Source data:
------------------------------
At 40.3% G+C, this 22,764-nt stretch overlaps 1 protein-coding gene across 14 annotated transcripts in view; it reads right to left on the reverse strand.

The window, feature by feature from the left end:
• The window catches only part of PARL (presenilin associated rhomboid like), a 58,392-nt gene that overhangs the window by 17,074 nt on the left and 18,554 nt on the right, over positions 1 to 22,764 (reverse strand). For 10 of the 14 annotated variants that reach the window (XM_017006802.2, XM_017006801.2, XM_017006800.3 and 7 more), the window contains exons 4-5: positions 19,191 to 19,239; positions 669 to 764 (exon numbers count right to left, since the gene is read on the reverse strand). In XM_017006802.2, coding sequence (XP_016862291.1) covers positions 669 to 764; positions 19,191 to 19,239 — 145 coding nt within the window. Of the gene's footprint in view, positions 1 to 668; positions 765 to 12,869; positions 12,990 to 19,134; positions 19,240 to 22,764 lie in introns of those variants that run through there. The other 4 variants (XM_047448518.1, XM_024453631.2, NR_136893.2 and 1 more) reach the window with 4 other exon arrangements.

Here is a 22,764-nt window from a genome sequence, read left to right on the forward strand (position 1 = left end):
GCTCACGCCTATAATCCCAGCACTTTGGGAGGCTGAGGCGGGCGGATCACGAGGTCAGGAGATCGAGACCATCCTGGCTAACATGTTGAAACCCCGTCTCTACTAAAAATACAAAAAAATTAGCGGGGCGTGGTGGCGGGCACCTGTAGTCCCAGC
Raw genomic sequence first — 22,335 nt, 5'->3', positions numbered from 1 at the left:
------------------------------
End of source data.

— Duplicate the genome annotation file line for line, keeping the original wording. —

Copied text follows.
At 40.3% G+C, this 22,764-nt stretch overlaps 1 protein-coding gene across 14 annotated transcripts in view; it reads right to left on the reverse strand.

The window, feature by feature from the left end:
• The window catches only part of PARL (presenilin associated rhomboid like), a 58,392-nt gene that overhangs the window by 17,074 nt on the left and 18,554 nt on the right, over positions 1 to 22,764 (reverse strand). For 10 of the 14 annotated variants that reach the window (XM_017006802.2, XM_017006801.2, XM_017006800.3 and 7 more), the window contains exons 4-5: positions 19,191 to 19,239; positions 669 to 764 (exon numbers count right to left, since the gene is read on the reverse strand). In XM_017006802.2, coding sequence (XP_016862291.1) covers positions 669 to 764; positions 19,191 to 19,239 — 145 coding nt within the window. Of the gene's footprint in view, positions 1 to 668; positions 765 to 12,869; positions 12,990 to 19,134; positions 19,240 to 22,764 lie in introns of those variants that run through there. The other 4 variants (XM_047448518.1, XM_024453631.2, NR_136893.2 and 1 more) reach the window with 4 other exon arrangements.

Here is a 22,764-nt window from a genome sequence, read left to right on the forward strand (position 1 = left end):
GCTCACGCCTATAATCCCAGCACTTTGGGAGGCTGAGGCGGGCGGATCACGAGGTCAGGAGATCGAGACCATCCTGGCTAACATGTTGAAACCCCGTCTCTACTAAAAATACAAAAAAATTAGCGGGGCGTGGTGGCGGGCACCTGTAGTCCCAGC
Raw genomic sequence first — 22,335 nt, 5'->3', positions numbered from 1 at the left: